In the Smarter Every Day video How to FLY A SPACESHIP to the SPACE STATION - Smarter Every Day 131 the host Destin Sandlin (seated in the center seat of a Soyuz capsule) asks astronaut Scott Kelly (seated on the left side) about reaching the controls especially when under high g force during launch to orbit.

Destin: When you’re actually flying here, you’re gonna be under intense acceleration, so how the heck do you push that button right there for example?

Kelly: The guy in this seat can kind of reach, but the guy in the center seat has a stick, he can push the buttons.

Destin: So he just grabs a stick and he sticks it up there.

Kelly: Yeah, it’s a fancy stick, but it’s a stick.

What does the "fancy stick" look like, and how fancy is it?

edit: This situation is not unique to Soyuz. Have there been other "fancy sticks"?

Smarter Every Day Soyuz Capsule

Smarter Every Day Soyuz Capsule

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    $\begingroup$ A personal anecdote, not worthy of an answer... having sat in both Shuttle and Soyuz trainers, the Soyuz instrument panel is awkwardly far away from the seats, especially in comparison to Shuttle (or even a car). I suspect it is a consequence of the ingress method (hatch on top -- need to provide room for people to get in) and general lack of movement space in the descent module. $\endgroup$ – Tristan Feb 6 '18 at 15:25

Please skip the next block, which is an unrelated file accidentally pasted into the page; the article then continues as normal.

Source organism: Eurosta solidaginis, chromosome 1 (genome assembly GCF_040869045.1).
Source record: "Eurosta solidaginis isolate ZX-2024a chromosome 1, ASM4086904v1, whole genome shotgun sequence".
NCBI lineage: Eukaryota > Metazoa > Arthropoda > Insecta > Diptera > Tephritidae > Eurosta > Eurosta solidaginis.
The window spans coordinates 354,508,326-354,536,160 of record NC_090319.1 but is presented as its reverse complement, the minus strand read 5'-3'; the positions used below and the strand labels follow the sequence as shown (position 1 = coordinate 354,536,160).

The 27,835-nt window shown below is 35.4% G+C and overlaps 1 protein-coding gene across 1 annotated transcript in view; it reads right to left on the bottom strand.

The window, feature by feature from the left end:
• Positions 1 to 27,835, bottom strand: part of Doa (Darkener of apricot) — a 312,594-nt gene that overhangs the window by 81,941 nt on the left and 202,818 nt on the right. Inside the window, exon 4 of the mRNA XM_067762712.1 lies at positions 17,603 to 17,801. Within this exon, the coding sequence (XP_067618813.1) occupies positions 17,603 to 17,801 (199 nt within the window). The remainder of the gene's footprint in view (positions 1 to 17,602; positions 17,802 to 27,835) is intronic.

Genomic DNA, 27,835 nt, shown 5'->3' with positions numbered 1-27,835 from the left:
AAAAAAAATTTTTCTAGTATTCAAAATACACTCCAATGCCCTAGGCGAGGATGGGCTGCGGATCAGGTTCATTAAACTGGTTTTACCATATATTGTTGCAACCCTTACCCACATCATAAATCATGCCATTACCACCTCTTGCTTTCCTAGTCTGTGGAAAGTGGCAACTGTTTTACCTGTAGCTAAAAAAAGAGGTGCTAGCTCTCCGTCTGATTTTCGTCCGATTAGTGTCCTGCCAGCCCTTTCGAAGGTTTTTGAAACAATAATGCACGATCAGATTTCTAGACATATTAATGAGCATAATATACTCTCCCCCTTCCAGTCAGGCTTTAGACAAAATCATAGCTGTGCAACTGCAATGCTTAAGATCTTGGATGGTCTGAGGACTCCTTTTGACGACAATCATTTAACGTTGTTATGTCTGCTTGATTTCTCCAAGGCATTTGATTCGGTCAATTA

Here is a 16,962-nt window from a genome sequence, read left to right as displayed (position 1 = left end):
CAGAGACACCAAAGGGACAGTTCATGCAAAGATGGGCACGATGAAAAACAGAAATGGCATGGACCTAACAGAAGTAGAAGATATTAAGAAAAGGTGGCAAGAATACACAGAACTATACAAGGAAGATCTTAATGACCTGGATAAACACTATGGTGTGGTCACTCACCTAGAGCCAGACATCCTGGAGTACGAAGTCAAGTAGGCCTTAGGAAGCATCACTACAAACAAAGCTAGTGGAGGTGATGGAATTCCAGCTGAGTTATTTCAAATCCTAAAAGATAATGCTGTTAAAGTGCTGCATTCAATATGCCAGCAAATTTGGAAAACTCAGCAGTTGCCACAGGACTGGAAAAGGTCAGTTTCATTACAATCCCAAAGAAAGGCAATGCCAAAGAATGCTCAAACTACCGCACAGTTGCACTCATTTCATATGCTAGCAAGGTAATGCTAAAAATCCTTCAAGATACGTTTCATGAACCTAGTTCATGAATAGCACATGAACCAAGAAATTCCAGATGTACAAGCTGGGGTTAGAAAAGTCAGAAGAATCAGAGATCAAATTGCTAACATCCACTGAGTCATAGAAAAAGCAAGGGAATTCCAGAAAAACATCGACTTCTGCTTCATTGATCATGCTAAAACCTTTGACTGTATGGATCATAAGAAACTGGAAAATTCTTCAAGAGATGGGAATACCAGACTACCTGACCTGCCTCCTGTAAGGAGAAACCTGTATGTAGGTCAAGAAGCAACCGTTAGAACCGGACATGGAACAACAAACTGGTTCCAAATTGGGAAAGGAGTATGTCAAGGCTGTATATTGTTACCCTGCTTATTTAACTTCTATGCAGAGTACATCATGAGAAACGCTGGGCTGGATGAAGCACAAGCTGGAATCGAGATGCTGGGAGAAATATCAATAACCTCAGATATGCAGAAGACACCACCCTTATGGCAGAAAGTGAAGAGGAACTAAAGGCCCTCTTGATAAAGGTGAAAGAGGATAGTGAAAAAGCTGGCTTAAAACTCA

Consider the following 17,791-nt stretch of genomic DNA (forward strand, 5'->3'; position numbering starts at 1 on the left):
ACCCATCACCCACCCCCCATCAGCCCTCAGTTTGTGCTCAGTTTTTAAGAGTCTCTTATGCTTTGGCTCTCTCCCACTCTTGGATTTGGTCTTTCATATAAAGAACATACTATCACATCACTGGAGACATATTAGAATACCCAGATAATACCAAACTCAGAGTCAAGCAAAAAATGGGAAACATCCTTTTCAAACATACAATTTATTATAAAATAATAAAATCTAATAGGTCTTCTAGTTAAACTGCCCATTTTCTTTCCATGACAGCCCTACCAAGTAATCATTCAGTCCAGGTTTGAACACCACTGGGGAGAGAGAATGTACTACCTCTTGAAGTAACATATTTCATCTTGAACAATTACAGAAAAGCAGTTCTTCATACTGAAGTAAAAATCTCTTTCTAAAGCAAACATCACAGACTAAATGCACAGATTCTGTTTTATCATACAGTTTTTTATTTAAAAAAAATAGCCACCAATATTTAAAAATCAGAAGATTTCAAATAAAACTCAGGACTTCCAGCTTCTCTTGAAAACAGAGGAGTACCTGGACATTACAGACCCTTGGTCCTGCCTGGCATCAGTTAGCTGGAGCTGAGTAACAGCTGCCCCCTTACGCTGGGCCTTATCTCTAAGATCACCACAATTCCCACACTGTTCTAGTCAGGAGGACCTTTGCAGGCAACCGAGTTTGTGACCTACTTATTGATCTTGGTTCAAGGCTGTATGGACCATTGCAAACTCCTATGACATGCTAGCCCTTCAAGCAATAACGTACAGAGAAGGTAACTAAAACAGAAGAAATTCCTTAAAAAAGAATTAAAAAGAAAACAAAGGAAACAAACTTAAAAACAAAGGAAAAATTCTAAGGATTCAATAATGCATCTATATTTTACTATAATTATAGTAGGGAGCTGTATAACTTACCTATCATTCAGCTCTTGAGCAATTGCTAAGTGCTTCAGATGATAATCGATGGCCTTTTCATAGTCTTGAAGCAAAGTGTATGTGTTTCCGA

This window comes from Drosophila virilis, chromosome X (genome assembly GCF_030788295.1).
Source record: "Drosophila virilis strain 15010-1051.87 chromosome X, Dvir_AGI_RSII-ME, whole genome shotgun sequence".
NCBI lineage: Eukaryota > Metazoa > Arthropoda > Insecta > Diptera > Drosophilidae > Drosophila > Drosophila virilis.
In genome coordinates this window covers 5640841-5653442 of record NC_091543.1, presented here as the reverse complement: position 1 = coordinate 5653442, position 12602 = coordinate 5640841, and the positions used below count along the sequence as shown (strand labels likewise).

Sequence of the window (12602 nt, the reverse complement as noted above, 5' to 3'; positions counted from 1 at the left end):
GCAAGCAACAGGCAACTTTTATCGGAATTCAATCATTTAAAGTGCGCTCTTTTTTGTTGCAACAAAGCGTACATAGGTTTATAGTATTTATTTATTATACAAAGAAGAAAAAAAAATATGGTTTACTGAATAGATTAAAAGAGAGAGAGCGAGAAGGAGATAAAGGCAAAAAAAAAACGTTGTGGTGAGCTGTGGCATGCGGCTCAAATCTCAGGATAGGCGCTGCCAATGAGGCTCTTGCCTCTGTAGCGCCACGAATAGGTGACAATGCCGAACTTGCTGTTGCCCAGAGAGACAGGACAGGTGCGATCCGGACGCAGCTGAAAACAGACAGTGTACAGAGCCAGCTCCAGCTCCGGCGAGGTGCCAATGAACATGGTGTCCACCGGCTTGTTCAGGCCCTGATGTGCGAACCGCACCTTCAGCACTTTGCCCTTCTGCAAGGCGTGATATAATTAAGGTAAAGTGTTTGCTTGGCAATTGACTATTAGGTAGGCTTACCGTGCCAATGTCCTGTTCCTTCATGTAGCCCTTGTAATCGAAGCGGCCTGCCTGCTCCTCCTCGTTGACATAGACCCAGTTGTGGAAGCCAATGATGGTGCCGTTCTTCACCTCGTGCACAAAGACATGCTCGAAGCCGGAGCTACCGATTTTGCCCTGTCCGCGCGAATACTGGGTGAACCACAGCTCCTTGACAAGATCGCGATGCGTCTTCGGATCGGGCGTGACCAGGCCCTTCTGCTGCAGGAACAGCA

Here's a good picture of the Soyuz' stick (called указка, 'pointer', apparently the same word as used for a laser pointer or presenter's pointer stick) showing that it has a sort of "pistol grip" and a ball on a stem, and possibly 20-25cm of shaft length:

enter image description here

I'm not sure why the body of the shaft isn't a simple rod; perhaps it folds in half or telescopes.

You can see it the center seat's hand at the start, and in action at about 2:27 in this cockpit video of the TMA-17 launch.

enter image description here enter image description here


The shuttle equivalent to this was known as the "Swizzle Stick" or formally the Auxiliary Reach Mechanism. Seen here in use in the Shuttle Mission Simulator.

enter image description here

It telescoped, and had a metal "loop" on one end that fit over a circuit breaker, and a slightly flexible square bracket on the other that fit over a switch. It was, of course, equipped with Velcro.

There is no truth to the rumor that MS2 would whack the side of the commander's helmet with this device if he or she reached for the wrong switch.

Photo source


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